New HTML5 Features

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New HTML5 Features

New HTML5 Features

The table below shows the new elements that HTML5 has introduced. Note that we won't cover most of these in this course.

New HTML5 Elements
Tag Description
<article> For a standalone article on a page. Articles can be nested within other articles; for example, a blog post would be contained in <article> tags and each comment would be contained within a nested <article> tag.
<aside> For content contained in an aside. Often used for navigation elements or for a list of articles or categories (e.g., in a blog).
<audio> For embedding audio files.
<canvas> For creating drawings natively in the browser.
<command> For command buttons similar to what you might see in the Microsoft Office 2010 ribbon. <command> must be nested in <menu>.
<datalist> For a drop-down list providing built-in functionality similar to a JavaScript autocomplete boxes.
<details> For expandable (usually initially hidden) content to provide more information about an element.
<embed> For backwards compatibility with the nonstandard (but well supported) <embed> tag in HTML 4.
<figcaption> For captions on images. (In HTML 4, there was no way to semantically associate a caption with an image.
<figure> For wrapping embedded content (e.g., an image) with a <figcaption>.
<footer> For the footer of a page or a section.
<header> For the header of a page or a section.
<keygen> For a generated key in a form.
<mark> For showing marked (or highlighted) text. Unlike <strong> or <em>, <mark> doesn't give the text any special meaning. The best example is marking a word or phrase that a user has searched on within the search results.
<meter> For a measurement within a set range.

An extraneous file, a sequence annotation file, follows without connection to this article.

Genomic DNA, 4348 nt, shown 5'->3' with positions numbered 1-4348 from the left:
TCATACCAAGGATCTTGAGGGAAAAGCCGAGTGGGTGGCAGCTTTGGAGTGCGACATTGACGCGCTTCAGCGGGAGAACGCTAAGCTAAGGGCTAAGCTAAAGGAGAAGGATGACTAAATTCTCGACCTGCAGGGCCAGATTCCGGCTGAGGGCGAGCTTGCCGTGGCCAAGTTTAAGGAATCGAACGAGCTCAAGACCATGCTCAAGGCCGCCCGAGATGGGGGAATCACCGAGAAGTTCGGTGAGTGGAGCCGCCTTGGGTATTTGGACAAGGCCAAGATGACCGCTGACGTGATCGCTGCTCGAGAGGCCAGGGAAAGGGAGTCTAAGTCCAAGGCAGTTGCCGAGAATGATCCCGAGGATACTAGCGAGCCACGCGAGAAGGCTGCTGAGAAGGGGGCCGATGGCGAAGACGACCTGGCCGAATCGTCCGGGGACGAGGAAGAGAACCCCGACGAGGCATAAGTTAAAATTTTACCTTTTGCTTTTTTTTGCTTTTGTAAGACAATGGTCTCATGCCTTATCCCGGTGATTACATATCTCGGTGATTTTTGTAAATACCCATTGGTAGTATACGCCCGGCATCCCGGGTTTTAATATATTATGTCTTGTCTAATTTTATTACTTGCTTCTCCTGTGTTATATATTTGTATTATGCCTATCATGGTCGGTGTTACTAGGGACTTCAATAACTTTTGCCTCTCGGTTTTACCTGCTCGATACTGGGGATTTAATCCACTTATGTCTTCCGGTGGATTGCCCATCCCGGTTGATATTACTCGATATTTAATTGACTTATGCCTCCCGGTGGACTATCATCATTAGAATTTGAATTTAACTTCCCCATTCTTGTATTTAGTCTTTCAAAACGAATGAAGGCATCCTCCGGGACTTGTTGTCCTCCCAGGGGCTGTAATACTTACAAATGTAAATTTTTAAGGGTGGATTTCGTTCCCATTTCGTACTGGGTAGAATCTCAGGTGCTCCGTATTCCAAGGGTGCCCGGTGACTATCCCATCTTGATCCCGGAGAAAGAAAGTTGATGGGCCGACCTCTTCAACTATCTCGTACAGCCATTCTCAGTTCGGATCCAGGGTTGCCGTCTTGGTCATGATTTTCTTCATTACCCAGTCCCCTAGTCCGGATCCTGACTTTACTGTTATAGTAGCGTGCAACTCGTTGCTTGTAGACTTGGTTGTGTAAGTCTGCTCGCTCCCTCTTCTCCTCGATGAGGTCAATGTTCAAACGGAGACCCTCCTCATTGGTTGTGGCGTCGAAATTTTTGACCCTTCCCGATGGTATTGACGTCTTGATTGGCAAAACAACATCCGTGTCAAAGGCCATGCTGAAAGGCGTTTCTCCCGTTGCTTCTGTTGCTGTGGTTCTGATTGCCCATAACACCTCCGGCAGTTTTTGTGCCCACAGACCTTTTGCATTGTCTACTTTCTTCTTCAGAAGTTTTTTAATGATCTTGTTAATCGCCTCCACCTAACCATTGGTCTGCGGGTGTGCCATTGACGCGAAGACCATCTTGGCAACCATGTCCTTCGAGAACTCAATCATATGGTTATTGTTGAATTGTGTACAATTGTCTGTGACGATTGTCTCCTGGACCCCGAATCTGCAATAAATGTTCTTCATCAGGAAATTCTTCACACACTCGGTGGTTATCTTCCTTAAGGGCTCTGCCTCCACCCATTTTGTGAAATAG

<nav> For holding a group of navigation links.
<output> For holding output (e.g., produced by a script).
<progress> For a progress indicator (e.g., for a loading graphic).
<rp> Used within <ruby> tags to tell browsers that cannot render the East Asia characters properly what extra characters (usually parentheses) to display.
<rt> Used within <ruby> tags to show how to pronounce East Asia characters.
<ruby> For ruby annotations. (See for examples.)
<section> For creating a <section> on the page. This helps the browser (user agent) determine the page outline.
<source> For indicating media sources within <video> and <audio>.
<summary> For the header of a <detail> element. The <summary> would show by default.
<time> For holding a machine-readable date and/or time while displaying a friendly date and/or time.
<video> For embedding video files.
<wbr> An opportunity to insert a line break within a word. (e.g., super<wbr>califragilistic<wbr>expialidocious)

Keep in mind that jQuery Mobile doesn't inherently make use of all - even most - of these new tags; in fact, one might argue that jQuery Mobile could be a little more semantic, making use of the <header> or <footer> tag, say, instead of lots of <div>s. Nonetheless, the jQuery Mobile is syntactically valid HTML5.